At this point, the movie takes a turn from the animation to do a series of wonderfully done pieces of still images while the opening credits play. The rough charcoal style images show the history of this world, its people and its leaders. The style used to do this, combined with the stunning music of Ryuichi Sakamoto sets the tempo for what this film is.

It's not just about the characters and their goals. It's about a near fully realized world, sometimes quite odd, and its inhabitants and their goals. The sheer amount of detail that goes into the backgrounds of each scene, to the uniforms of various people to their casual clothes. And that's without the stunning amount of detail that the space craft is given. This is a film where the environment is just a big a character as the human cast. To ignore this aspect of it is to not really understand the characters.

Honestly, I don't think I can in any way truly do this film justice in a content review. The best reviews I've seen have already been done, most notably by Carl Horn, who helped out with this release as a consultant and worked on the liner notes. Reading Carl's in-depth review of this many years ago after I had seen the movie helped illuminate much of it. Not need much incentive to watch it again and again, I believe I've seen this film close to twenty times and each time I find something new and interesting about it.

With this release by Manga, I learned a ton of new things about it thanks to the commentary track provided by the director Hirouki Yamaga and the assistant director, Takami Akai. Depending on how much of a fan you are of this movie, this commentary track will probably be one of the best things you'll ever find on an anime DVD here in the US in terms of an extra. Having two of the instrumental people in this project providing nearly two hours of background information on a movie as already detailed as this one is simply amazing.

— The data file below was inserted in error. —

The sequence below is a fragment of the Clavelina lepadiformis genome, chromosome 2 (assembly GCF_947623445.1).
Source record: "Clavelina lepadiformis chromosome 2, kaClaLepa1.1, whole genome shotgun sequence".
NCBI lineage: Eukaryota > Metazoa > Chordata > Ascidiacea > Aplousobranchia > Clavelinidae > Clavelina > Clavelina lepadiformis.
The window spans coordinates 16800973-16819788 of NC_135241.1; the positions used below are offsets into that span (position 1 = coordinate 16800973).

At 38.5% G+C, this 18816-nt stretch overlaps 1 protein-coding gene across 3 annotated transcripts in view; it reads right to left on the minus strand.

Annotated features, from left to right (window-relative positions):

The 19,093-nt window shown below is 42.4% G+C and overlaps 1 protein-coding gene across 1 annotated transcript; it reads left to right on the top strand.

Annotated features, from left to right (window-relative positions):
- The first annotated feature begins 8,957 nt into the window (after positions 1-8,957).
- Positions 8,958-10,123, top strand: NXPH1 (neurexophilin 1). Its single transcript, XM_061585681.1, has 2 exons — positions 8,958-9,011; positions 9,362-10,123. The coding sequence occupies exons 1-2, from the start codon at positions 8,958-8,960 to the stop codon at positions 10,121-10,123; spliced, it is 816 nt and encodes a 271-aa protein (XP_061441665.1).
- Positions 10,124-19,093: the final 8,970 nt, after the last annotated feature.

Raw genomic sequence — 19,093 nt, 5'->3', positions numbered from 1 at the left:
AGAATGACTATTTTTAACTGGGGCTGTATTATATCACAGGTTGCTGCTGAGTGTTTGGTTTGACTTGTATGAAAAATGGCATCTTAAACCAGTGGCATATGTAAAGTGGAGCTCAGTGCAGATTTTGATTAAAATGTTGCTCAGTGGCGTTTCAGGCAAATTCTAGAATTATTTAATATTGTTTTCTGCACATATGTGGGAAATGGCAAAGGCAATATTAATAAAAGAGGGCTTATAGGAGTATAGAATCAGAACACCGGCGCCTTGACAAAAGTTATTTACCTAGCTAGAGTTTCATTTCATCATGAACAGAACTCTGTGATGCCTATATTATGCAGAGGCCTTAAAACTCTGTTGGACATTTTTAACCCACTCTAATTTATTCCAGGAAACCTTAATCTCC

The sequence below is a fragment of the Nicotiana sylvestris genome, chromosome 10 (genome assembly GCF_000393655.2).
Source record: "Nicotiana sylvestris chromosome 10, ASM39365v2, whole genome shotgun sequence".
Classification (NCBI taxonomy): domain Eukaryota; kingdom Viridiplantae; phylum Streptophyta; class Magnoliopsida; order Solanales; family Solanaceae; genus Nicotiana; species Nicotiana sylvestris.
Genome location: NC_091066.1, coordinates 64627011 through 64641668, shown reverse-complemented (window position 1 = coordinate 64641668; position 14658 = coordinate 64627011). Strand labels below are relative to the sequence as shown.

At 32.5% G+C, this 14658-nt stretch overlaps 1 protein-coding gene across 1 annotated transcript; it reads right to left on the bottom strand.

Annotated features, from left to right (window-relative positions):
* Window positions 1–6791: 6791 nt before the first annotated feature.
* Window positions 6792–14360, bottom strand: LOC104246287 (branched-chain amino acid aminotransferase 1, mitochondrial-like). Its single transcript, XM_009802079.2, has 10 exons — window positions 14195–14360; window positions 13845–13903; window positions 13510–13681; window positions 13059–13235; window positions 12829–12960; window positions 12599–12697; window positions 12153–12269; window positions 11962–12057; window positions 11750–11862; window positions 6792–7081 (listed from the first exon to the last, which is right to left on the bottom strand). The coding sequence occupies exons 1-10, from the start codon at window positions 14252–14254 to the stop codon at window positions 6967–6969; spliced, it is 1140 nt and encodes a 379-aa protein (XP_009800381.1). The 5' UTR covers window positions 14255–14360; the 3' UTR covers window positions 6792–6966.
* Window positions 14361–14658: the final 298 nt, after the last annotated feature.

And for those interested in anime film making in general, there is a lot of great information. One of the most interesting aspects of it is hearing how the movie was received by other animators, such as Katsuhiro Otomo (Akira), Mamoru Oshii (Patlabor, Ghost in the Shell) and Hayao Miyazaki (most everything Ghibli). These two do have a sense of humor about it all ("We inspired Otomo and Oshii. We're pretty sure they liked what we did and copied it" to paraphrase a bit), but they also go into the differences of style, technique and talk extensively about the use of computers in animation back then and today.

The insights into the various characters, the discussions about the voice actors and how they interacted and grew with the characters and the character designs themselves are all talked about. I had to laugh when they mentioned one minor character was modeled after Kitokubo, one of their fellows in Gainax. It immediately jarred my mind to the Otaku no Video show of theirs, with one of the main characters of Kubo. And wouldn't you know it, they looked almost identical.

Throughout the commentary, there's very little dead space where the two don't talk, which is quite good as those who listen to a lot of Hollywood commentary tracks have probably experienced some significant dead space during certain commentaries. They differentiated who was talking by one being bold (Yamaga) and the other in italics (Akai). The unfortunate aspect is that they went right into the commentary without any introduction, so it did take a bit to discern who was who.

To me, this commentary track, the deleted scene and the promotional short are all the selling points to this disc (which was originally slated back in 1998, but naturally without any of the above extras). The overall poor video quality really brings down what otherwise could have been a truly top of the line title and one that fans of this show would be proud to have and to push on others. With it as it is, I can see a lot of die-hard fans passing this up. Which is a shame, as the commentary track alone is something every fan should listen to at least once.

Japanese 2.0 Language,English 5.1 Language,English Subtitles,Directors Commentary with English Subtitles,Deleted Scene,Original Gainax promotional short,Art & Music Production Stills Gallery

Review Equipment

Review Equipment:
Toshiba TW40X81 40" HDTV, Pioneer 414 codefree DVD player, Sony STR-DE835 DD/DTS receiver, Monster component cable and Sony speakers.